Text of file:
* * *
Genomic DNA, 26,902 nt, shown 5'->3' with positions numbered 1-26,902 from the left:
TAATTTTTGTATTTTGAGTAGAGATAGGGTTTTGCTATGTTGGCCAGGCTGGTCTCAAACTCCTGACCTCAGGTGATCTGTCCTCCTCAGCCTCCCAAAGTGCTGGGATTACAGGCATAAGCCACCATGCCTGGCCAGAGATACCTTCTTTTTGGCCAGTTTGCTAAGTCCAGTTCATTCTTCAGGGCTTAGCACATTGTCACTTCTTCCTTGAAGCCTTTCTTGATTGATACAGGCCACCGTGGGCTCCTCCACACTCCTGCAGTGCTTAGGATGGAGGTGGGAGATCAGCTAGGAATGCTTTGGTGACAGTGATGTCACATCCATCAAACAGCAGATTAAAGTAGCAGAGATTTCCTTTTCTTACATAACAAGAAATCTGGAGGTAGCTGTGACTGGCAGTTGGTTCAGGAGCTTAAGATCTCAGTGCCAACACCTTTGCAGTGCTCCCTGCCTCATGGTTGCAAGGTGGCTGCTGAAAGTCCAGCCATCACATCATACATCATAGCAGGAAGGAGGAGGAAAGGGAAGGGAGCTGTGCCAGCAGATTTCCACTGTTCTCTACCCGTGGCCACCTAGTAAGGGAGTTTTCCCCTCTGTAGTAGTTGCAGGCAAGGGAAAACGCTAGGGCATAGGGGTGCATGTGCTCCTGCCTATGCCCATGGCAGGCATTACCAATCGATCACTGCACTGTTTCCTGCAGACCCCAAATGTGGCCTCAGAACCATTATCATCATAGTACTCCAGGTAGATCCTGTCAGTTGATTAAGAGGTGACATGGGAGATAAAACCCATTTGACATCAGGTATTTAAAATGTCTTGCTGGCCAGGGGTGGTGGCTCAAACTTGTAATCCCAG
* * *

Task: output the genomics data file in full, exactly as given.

Genomic DNA, 26,902 nt, shown 5'->3' with positions numbered 1-26,902 from the left:
TAATTTTTGTATTTTGAGTAGAGATAGGGTTTTGCTATGTTGGCCAGGCTGGTCTCAAACTCCTGACCTCAGGTGATCTGTCCTCCTCAGCCTCCCAAAGTGCTGGGATTACAGGCATAAGCCACCATGCCTGGCCAGAGATACCTTCTTTTTGGCCAGTTTGCTAAGTCCAGTTCATTCTTCAGGGCTTAGCACATTGTCACTTCTTCCTTGAAGCCTTTCTTGATTGATACAGGCCACCGTGGGCTCCTCCACACTCCTGCAGTGCTTAGGATGGAGGTGGGAGATCAGCTAGGAATGCTTTGGTGACAGTGATGTCACATCCATCAAACAGCAGATTAAAGTAGCAGAGATTTCCTTTTCTTACATAACAAGAAATCTGGAGGTAGCTGTGACTGGCAGTTGGTTCAGGAGCTTAAGATCTCAGTGCCAACACCTTTGCAGTGCTCCCTGCCTCATGGTTGCAAGGTGGCTGCTGAAAGTCCAGCCATCACATCATACATCATAGCAGGAAGGAGGAGGAAAGGGAAGGGAGCTGTGCCAGCAGATTTCCACTGTTCTCTACCCGTGGCCACCTAGTAAGGGAGTTTTCCCCTCTGTAGTAGTTGCAGGCAAGGGAAAACGCTAGGGCATAGGGGTGCATGTGCTCCTGCCTATGCCCATGGCAGGCATTACCAATCGATCACTGCACTGTTTCCTGCAGACCCCAAATGTGGCCTCAGAACCATTATCATCATAGTACTCCAGGTAGATCCTGTCAGTTGATTAAGAGGTGACATGGGAGATAAAACCCATTTGACATCAGGTATTTAAAATGTCTTGCTGGCCAGGGGTGGTGGCTCAAACTTGTAATCCCAG